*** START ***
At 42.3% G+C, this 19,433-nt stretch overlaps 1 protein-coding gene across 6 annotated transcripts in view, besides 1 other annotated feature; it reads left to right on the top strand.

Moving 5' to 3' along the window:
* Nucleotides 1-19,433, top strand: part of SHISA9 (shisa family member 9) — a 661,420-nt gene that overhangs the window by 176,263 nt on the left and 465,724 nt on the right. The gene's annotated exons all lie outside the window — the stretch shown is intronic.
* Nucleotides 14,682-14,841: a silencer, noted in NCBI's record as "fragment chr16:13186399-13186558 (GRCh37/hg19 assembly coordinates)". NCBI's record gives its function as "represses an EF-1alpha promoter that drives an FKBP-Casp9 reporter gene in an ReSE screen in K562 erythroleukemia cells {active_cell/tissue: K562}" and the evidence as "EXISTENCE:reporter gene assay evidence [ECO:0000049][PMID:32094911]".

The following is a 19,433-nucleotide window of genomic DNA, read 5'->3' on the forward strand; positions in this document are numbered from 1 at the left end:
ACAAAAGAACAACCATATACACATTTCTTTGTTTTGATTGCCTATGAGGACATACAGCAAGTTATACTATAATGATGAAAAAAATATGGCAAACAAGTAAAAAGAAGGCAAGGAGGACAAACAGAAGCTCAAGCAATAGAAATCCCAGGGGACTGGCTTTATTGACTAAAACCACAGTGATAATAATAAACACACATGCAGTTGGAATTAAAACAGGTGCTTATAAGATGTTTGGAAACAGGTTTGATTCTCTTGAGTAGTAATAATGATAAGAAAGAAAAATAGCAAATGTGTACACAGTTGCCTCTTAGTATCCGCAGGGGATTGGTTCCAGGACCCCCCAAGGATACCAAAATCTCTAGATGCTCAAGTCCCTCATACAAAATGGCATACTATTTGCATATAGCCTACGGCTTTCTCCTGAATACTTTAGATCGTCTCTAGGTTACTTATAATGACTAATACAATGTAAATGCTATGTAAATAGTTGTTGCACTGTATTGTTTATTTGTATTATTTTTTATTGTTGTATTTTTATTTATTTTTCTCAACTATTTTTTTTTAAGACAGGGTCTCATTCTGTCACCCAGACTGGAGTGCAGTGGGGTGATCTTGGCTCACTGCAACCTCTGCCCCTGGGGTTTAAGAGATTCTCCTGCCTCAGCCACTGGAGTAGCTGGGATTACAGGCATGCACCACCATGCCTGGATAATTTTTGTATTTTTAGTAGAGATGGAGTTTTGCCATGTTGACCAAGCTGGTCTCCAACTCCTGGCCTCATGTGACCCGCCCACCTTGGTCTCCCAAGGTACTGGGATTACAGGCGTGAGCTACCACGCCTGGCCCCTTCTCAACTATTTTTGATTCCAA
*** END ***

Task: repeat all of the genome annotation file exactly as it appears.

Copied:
At 42.3% G+C, this 19,433-nt stretch overlaps 1 protein-coding gene across 6 annotated transcripts in view, besides 1 other annotated feature; it reads left to right on the top strand.

Moving 5' to 3' along the window:
* Nucleotides 1-19,433, top strand: part of SHISA9 (shisa family member 9) — a 661,420-nt gene that overhangs the window by 176,263 nt on the left and 465,724 nt on the right. The gene's annotated exons all lie outside the window — the stretch shown is intronic.
* Nucleotides 14,682-14,841: a silencer, noted in NCBI's record as "fragment chr16:13186399-13186558 (GRCh37/hg19 assembly coordinates)". NCBI's record gives its function as "represses an EF-1alpha promoter that drives an FKBP-Casp9 reporter gene in an ReSE screen in K562 erythroleukemia cells {active_cell/tissue: K562}" and the evidence as "EXISTENCE:reporter gene assay evidence [ECO:0000049][PMID:32094911]".

The following is a 19,433-nucleotide window of genomic DNA, read 5'->3' on the forward strand; positions in this document are numbered from 1 at the left end:
ACAAAAGAACAACCATATACACATTTCTTTGTTTTGATTGCCTATGAGGACATACAGCAAGTTATACTATAATGATGAAAAAAATATGGCAAACAAGTAAAAAGAAGGCAAGGAGGACAAACAGAAGCTCAAGCAATAGAAATCCCAGGGGACTGGCTTTATTGACTAAAACCACAGTGATAATAATAAACACACATGCAGTTGGAATTAAAACAGGTGCTTATAAGATGTTTGGAAACAGGTTTGATTCTCTTGAGTAGTAATAATGATAAGAAAGAAAAATAGCAAATGTGTACACAGTTGCCTCTTAGTATCCGCAGGGGATTGGTTCCAGGACCCCCCAAGGATACCAAAATCTCTAGATGCTCAAGTCCCTCATACAAAATGGCATACTATTTGCATATAGCCTACGGCTTTCTCCTGAATACTTTAGATCGTCTCTAGGTTACTTATAATGACTAATACAATGTAAATGCTATGTAAATAGTTGTTGCACTGTATTGTTTATTTGTATTATTTTTTATTGTTGTATTTTTATTTATTTTTCTCAACTATTTTTTTTTAAGACAGGGTCTCATTCTGTCACCCAGACTGGAGTGCAGTGGGGTGATCTTGGCTCACTGCAACCTCTGCCCCTGGGGTTTAAGAGATTCTCCTGCCTCAGCCACTGGAGTAGCTGGGATTACAGGCATGCACCACCATGCCTGGATAATTTTTGTATTTTTAGTAGAGATGGAGTTTTGCCATGTTGACCAAGCTGGTCTCCAACTCCTGGCCTCATGTGACCCGCCCACCTTGGTCTCCCAAGGTACTGGGATTACAGGCGTGAGCTACCACGCCTGGCCCCTTCTCAACTATTTTTGATTCCAA